John Lewis plans to begin charging some customers who pick up online orders in stores. Competitor Marks & Spencer will expand its free click-and-collect ...
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Further, some filters seem to be more time-consuming than time-saving. For example, Mailblocks Inc. advertises what it calls a “challenge-response” technology. Subscribers get five e-mail in-boxes. Messages get a “challenge.” Those who don’t respond properly go into a “Pending Box” and are deleted after two weeks. When a folder gets substantial spam, the subscriber closes it and opens another.
Another example: EarthLink Inc. has introduced “Challenge and Response” anti-spam. The program sends an automated reply asking the sender to copy a code phrase. To get the e-mail through, the sender’s message has to include that code.
The appropriate action
Active State Corp. has more sophisticated spam filtration: The system, called PureMessage, uses what it calls “Pattern matching,” that is, describing a message in terms of its content. The SpamCheck Module examines layout and organization to identify the common characteristics of spam. A pattern matching engine applies thousands of algorithms. The results determine a probability rating and assigns the appropriate action. Patterns are updated regularly to identify new tactics.
PureMessage also promotes its “Real Time Blackhole List”-a compilation of networks that either allow spammers to use their systems to send spam or haven’t prevented spammers from abusing their systems. And a SpamCheck Module checks the IP address of each machine sending e-mail against the Blackhole List. If a match is found, the incoming e-mail is rejected. Added to this is a heuristic analysis employing internal tests to determine the likelihood that a message is spam. Each test is weighted with a point value to reduce false positives. The total probability of spam is examined to determine an overall score, and a mapping function assigns the appropriate action. Actions include: rejecting, redirecting, logging, or annotating offending messages. Mail that can’t automatically be identified is called “gray mail.”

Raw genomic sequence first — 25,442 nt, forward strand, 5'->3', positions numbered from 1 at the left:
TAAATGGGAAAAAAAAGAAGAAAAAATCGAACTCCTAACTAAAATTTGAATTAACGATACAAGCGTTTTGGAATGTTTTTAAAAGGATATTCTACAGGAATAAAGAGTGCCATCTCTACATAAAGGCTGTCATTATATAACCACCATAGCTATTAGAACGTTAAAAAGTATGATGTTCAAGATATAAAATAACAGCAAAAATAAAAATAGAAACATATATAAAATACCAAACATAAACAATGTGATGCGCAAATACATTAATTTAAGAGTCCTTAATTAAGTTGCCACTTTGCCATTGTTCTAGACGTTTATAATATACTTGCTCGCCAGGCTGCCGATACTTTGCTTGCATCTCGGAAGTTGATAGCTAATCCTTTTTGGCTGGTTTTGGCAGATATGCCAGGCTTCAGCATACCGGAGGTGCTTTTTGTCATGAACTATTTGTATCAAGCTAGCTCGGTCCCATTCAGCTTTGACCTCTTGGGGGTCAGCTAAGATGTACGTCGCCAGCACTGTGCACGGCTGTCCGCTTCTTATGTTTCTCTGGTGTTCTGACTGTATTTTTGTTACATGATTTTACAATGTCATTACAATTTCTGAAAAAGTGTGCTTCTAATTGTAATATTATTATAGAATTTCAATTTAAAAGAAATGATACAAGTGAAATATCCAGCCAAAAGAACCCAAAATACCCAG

Stick to basics
So how do you bypass these blocks?
You have two logical options. The first is to ignore them. Just assume that a percentage of your e-mails won’t get through, whether because of spam filters or because the recipient isn’t your logical target.
The second is to make your message as personal and convivial as you can. Adding the individual’s first name to the subject line or first sentence of text can de-fang some filters. The ancient “You asked for this” and “In reply to your inquiry” ploys confound other filters. Ethical? That’s a question you’ll have to answer for yourself.
Consider, too, the growing “Filter Disgust Syndrome.” Except for AOL’s and EarthLink’s built-in primitive filters, users have to pay for these protectors. Is the investment worthwhile? Well, maybe. Or maybe not. An anti-filter backlash already is under way, spurred in part by intervention of state and federal government bureaus who want a piece of the spam filter action.
So retailers may want to sit tight for now, making certain only that e-mails to customers have 1) relevance, 2) brevity, and 3) benefit. For that matter, aren’t relevance, brevity, and benefit generic to any successful sales pitch?
Herschell Gordon Lewis is the principal of Lewis Enterprises in Fort Lauderdale, Fla., writing copy for and consulting with clients worldwide, and the author of Effective E-Mail Marketing. He can be reached at email@example.com or 954-565-0009.